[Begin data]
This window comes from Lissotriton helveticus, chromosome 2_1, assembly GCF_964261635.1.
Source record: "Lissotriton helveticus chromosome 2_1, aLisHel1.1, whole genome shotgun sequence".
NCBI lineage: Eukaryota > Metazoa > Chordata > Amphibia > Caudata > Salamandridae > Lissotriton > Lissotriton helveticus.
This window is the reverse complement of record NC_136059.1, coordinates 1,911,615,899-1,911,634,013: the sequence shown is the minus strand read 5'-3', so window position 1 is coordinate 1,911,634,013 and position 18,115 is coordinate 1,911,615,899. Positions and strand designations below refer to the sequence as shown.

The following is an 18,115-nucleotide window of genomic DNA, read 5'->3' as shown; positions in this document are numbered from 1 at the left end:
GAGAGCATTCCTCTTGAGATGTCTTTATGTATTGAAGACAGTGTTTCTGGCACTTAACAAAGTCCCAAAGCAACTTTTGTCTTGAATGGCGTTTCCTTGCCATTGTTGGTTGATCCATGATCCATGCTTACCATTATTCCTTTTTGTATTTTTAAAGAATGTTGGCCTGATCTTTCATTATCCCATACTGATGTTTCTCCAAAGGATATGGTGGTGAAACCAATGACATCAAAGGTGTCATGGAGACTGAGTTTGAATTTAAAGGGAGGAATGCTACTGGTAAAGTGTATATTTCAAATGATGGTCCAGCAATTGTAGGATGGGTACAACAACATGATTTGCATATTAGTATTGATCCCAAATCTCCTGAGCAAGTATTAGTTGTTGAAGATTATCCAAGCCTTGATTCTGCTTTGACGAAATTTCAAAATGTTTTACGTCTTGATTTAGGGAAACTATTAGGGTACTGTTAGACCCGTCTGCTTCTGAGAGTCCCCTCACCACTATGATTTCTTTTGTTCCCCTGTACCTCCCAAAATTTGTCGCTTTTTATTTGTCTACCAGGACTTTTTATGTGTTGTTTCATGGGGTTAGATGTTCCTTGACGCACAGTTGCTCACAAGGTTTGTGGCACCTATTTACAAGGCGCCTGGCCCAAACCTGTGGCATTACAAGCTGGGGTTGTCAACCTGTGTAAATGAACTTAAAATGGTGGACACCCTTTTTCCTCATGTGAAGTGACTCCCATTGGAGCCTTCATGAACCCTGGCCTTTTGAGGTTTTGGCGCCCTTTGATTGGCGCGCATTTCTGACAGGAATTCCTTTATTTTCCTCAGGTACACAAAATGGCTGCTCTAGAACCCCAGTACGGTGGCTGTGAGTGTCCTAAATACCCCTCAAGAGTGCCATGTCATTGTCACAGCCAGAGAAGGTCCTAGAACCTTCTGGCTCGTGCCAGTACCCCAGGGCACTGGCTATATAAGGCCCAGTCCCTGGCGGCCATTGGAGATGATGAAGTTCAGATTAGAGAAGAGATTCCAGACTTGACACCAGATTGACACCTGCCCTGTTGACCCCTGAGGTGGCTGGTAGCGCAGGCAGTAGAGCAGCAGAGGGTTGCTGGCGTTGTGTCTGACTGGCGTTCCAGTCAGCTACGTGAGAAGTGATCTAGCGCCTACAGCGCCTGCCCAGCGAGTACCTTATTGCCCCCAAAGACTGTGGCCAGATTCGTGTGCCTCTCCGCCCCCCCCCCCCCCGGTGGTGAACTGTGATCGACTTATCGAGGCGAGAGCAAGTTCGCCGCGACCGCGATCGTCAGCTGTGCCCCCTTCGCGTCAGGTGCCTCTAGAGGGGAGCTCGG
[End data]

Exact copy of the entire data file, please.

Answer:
This window comes from Lissotriton helveticus, chromosome 2_1, assembly GCF_964261635.1.
Source record: "Lissotriton helveticus chromosome 2_1, aLisHel1.1, whole genome shotgun sequence".
NCBI lineage: Eukaryota > Metazoa > Chordata > Amphibia > Caudata > Salamandridae > Lissotriton > Lissotriton helveticus.
This window is the reverse complement of record NC_136059.1, coordinates 1,911,615,899-1,911,634,013: the sequence shown is the minus strand read 5'-3', so window position 1 is coordinate 1,911,634,013 and position 18,115 is coordinate 1,911,615,899. Positions and strand designations below refer to the sequence as shown.

The following is an 18,115-nucleotide window of genomic DNA, read 5'->3' as shown; positions in this document are numbered from 1 at the left end:
GAGAGCATTCCTCTTGAGATGTCTTTATGTATTGAAGACAGTGTTTCTGGCACTTAACAAAGTCCCAAAGCAACTTTTGTCTTGAATGGCGTTTCCTTGCCATTGTTGGTTGATCCATGATCCATGCTTACCATTATTCCTTTTTGTATTTTTAAAGAATGTTGGCCTGATCTTTCATTATCCCATACTGATGTTTCTCCAAAGGATATGGTGGTGAAACCAATGACATCAAAGGTGTCATGGAGACTGAGTTTGAATTTAAAGGGAGGAATGCTACTGGTAAAGTGTATATTTCAAATGATGGTCCAGCAATTGTAGGATGGGTACAACAACATGATTTGCATATTAGTATTGATCCCAAATCTCCTGAGCAAGTATTAGTTGTTGAAGATTATCCAAGCCTTGATTCTGCTTTGACGAAATTTCAAAATGTTTTACGTCTTGATTTAGGGAAACTATTAGGGTACTGTTAGACCCGTCTGCTTCTGAGAGTCCCCTCACCACTATGATTTCTTTTGTTCCCCTGTACCTCCCAAAATTTGTCGCTTTTTATTTGTCTACCAGGACTTTTTATGTGTTGTTTCATGGGGTTAGATGTTCCTTGACGCACAGTTGCTCACAAGGTTTGTGGCACCTATTTACAAGGCGCCTGGCCCAAACCTGTGGCATTACAAGCTGGGGTTGTCAACCTGTGTAAATGAACTTAAAATGGTGGACACCCTTTTTCCTCATGTGAAGTGACTCCCATTGGAGCCTTCATGAACCCTGGCCTTTTGAGGTTTTGGCGCCCTTTGATTGGCGCGCATTTCTGACAGGAATTCCTTTATTTTCCTCAGGTACACAAAATGGCTGCTCTAGAACCCCAGTACGGTGGCTGTGAGTGTCCTAAATACCCCTCAAGAGTGCCATGTCATTGTCACAGCCAGAGAAGGTCCTAGAACCTTCTGGCTCGTGCCAGTACCCCAGGGCACTGGCTATATAAGGCCCAGTCCCTGGCGGCCATTGGAGATGATGAAGTTCAGATTAGAGAAGAGATTCCAGACTTGACACCAGATTGACACCTGCCCTGTTGACCCCTGAGGTGGCTGGTAGCGCAGGCAGTAGAGCAGCAGAGGGTTGCTGGCGTTGTGTCTGACTGGCGTTCCAGTCAGCTACGTGAGAAGTGATCTAGCGCCTACAGCGCCTGCCCAGCGAGTACCTTATTGCCCCCAAAGACTGTGGCCAGATTCGTGTGCCTCTCCGCCCCCCCCCCCCCCGGTGGTGAACTGTGATCGACTTATCGAGGCGAGAGCAAGTTCGCCGCGACCGCGATCGTCAGCTGTGCCCCCTTCGCGTCAGGTGCCTCTAGAGGGGAGCTCGG